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My little brother was brilliant at racing through the table grace at dinner time: “Comelordjesusbeourguestandletourdailybreadbeblessedamen.” He could recite it in well under two seconds.

When we pray the Lord’s Prayer, we are not muttering routine words. This is not a magic formula or a simple identity badge. At dinner, we are inviting Christ to sit at the table with us. At bedtime, “Now I lay me down to sleep” entrusts me to the caring arms of God. And the Lord’s Prayer plants me deeply in the center of this remarkable faith that Christ Jesus has brought to us the dawning of God’s reign, the first light of the new creation, and the assurance that the full light of day awaits. It asks for God’s will and work be done in me and in the world around us. It asks God to grant what is needful and keep us from what is harmful. It breathes the Spirit of the one who healed and forgave and welcomed outcasts and sinners. It breathes the Spirit of the one who laid down his life and was raised. It shines with the light of God’s perfect grace. It is right for us to say this prayer with trust and awe and gratitude. It is right for us to say, at the end, “Amen. Let it be so.”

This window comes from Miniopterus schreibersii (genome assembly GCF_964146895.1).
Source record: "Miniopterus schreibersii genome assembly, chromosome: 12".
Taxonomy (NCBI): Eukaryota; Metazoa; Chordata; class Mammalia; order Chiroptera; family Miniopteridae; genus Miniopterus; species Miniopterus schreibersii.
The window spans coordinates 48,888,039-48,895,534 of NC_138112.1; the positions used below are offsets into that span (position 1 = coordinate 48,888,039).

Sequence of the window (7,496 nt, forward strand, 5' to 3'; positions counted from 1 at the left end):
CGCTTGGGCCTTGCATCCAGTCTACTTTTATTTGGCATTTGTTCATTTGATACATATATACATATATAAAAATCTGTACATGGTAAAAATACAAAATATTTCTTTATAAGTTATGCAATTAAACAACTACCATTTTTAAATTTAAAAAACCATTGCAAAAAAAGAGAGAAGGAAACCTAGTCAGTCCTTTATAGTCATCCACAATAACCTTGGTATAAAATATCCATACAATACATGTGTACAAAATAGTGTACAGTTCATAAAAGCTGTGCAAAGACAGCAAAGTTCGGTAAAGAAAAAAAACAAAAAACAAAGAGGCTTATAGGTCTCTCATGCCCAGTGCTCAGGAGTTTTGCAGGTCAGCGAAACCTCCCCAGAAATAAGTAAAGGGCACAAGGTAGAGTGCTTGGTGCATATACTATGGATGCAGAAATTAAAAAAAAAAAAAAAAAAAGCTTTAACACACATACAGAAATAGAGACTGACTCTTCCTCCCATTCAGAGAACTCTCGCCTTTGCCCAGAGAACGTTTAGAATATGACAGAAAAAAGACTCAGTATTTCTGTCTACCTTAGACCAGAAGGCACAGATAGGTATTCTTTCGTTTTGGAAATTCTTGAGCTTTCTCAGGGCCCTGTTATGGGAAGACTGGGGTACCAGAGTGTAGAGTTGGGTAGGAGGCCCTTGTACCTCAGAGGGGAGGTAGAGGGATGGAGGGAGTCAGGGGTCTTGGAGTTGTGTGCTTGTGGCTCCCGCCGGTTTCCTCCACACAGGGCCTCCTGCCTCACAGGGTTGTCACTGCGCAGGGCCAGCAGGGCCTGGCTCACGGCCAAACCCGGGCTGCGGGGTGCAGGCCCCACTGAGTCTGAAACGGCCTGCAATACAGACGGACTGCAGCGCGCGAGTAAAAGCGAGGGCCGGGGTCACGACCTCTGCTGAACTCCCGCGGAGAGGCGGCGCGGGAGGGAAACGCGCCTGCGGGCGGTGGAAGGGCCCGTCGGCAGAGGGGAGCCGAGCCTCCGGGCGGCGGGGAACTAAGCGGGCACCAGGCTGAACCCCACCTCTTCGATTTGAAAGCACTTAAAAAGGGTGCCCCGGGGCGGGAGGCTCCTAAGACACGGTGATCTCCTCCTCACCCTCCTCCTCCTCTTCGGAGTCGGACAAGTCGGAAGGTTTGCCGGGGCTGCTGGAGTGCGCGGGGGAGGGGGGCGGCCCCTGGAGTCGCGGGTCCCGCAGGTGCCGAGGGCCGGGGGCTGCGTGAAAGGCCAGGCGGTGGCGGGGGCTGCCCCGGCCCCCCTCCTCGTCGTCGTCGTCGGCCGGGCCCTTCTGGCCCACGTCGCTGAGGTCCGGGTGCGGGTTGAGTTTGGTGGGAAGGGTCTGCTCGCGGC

The Prayer for Week 6, Passion Week:

To you, O God, all voices rise,
and you hear the cries of the whole human community.
Send forth your Spirit into every heart
that we may walk the path of life. Amen

[Conclusion:] “Amen.”

What does this mean?

Amen means Yes, it shall be so. We say Amen because we are certain that such petitions are pleasing to our Father in heaven and are heard by him. For he himself has commanded us to pray in this way and has promised to hear us.

The Small Catechism by Martin Luther in Contemporary English, Augsburg Publishing, ©1960,1968